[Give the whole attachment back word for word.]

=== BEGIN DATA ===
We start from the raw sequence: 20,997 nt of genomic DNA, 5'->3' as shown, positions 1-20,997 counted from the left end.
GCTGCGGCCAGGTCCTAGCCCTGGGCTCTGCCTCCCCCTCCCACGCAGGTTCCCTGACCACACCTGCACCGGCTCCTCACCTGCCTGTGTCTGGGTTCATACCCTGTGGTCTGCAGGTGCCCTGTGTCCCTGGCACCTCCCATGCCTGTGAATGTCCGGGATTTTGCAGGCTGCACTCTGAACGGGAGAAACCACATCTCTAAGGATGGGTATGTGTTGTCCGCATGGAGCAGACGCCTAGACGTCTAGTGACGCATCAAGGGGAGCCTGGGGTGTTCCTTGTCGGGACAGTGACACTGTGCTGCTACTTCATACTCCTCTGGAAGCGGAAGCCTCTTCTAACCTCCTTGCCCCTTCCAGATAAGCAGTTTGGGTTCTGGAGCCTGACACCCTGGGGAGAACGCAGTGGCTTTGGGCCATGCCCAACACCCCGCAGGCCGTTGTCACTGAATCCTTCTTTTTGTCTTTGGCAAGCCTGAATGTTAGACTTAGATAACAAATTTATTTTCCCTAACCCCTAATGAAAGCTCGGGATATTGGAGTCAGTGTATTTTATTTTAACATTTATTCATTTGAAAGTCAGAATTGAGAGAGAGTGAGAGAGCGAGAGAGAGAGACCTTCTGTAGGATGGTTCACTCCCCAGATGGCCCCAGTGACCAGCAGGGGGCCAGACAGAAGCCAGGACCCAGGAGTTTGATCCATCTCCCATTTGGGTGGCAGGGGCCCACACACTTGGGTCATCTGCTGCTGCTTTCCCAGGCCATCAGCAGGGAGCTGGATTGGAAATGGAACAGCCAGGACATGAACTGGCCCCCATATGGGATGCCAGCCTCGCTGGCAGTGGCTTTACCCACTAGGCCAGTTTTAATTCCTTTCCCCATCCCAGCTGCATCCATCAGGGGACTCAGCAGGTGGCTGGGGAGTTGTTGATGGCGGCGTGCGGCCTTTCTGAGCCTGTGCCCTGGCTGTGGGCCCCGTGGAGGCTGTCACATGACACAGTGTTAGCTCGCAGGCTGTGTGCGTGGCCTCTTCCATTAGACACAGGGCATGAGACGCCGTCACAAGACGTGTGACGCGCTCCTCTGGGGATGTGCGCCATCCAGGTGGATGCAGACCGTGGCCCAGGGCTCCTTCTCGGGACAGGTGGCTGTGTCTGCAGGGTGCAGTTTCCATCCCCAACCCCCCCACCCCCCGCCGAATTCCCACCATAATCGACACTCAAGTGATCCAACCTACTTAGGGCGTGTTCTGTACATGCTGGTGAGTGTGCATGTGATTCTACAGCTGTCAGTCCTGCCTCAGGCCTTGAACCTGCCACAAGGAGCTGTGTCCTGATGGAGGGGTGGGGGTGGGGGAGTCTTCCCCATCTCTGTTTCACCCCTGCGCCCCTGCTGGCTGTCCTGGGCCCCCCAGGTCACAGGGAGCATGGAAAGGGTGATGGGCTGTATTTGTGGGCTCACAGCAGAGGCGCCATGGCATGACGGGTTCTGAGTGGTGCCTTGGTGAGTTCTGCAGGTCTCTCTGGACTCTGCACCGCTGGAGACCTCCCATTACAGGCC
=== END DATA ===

We start from the raw sequence: 20,997 nt of genomic DNA, 5'->3' as shown, positions 1-20,997 counted from the left end.
GCTGCGGCCAGGTCCTAGCCCTGGGCTCTGCCTCCCCCTCCCACGCAGGTTCCCTGACCACACCTGCACCGGCTCCTCACCTGCCTGTGTCTGGGTTCATACCCTGTGGTCTGCAGGTGCCCTGTGTCCCTGGCACCTCCCATGCCTGTGAATGTCCGGGATTTTGCAGGCTGCACTCTGAACGGGAGAAACCACATCTCTAAGGATGGGTATGTGTTGTCCGCATGGAGCAGACGCCTAGACGTCTAGTGACGCATCAAGGGGAGCCTGGGGTGTTCCTTGTCGGGACAGTGACACTGTGCTGCTACTTCATACTCCTCTGGAAGCGGAAGCCTCTTCTAACCTCCTTGCCCCTTCCAGATAAGCAGTTTGGGTTCTGGAGCCTGACACCCTGGGGAGAACGCAGTGGCTTTGGGCCATGCCCAACACCCCGCAGGCCGTTGTCACTGAATCCTTCTTTTTGTCTTTGGCAAGCCTGAATGTTAGACTTAGATAACAAATTTATTTTCCCTAACCCCTAATGAAAGCTCGGGATATTGGAGTCAGTGTATTTTATTTTAACATTTATTCATTTGAAAGTCAGAATTGAGAGAGAGTGAGAGAGCGAGAGAGAGAGACCTTCTGTAGGATGGTTCACTCCCCAGATGGCCCCAGTGACCAGCAGGGGGCCAGACAGAAGCCAGGACCCAGGAGTTTGATCCATCTCCCATTTGGGTGGCAGGGGCCCACACACTTGGGTCATCTGCTGCTGCTTTCCCAGGCCATCAGCAGGGAGCTGGATTGGAAATGGAACAGCCAGGACATGAACTGGCCCCCATATGGGATGCCAGCCTCGCTGGCAGTGGCTTTACCCACTAGGCCAGTTTTAATTCCTTTCCCCATCCCAGCTGCATCCATCAGGGGACTCAGCAGGTGGCTGGGGAGTTGTTGATGGCGGCGTGCGGCCTTTCTGAGCCTGTGCCCTGGCTGTGGGCCCCGTGGAGGCTGTCACATGACACAGTGTTAGCTCGCAGGCTGTGTGCGTGGCCTCTTCCATTAGACACAGGGCATGAGACGCCGTCACAAGACGTGTGACGCGCTCCTCTGGGGATGTGCGCCATCCAGGTGGATGCAGACCGTGGCCCAGGGCTCCTTCTCGGGACAGGTGGCTGTGTCTGCAGGGTGCAGTTTCCATCCCCAACCCCCCCACCCCCCGCCGAATTCCCACCATAATCGACACTCAAGTGATCCAACCTACTTAGGGCGTGTTCTGTACATGCTGGTGAGTGTGCATGTGATTCTACAGCTGTCAGTCCTGCCTCAGGCCTTGAACCTGCCACAAGGAGCTGTGTCCTGATGGAGGGGTGGGGGTGGGGGAGTCTTCCCCATCTCTGTTTCACCCCTGCGCCCCTGCTGGCTGTCCTGGGCCCCCCAGGTCACAGGGAGCATGGAAAGGGTGATGGGCTGTATTTGTGGGCTCACAGCAGAGGCGCCATGGCATGACGGGTTCTGAGTGGTGCCTTGGTGAGTTCTGCAGGTCTCTCTGGACTCTGCACCGCTGGAGACCTCCCATTACAGGCC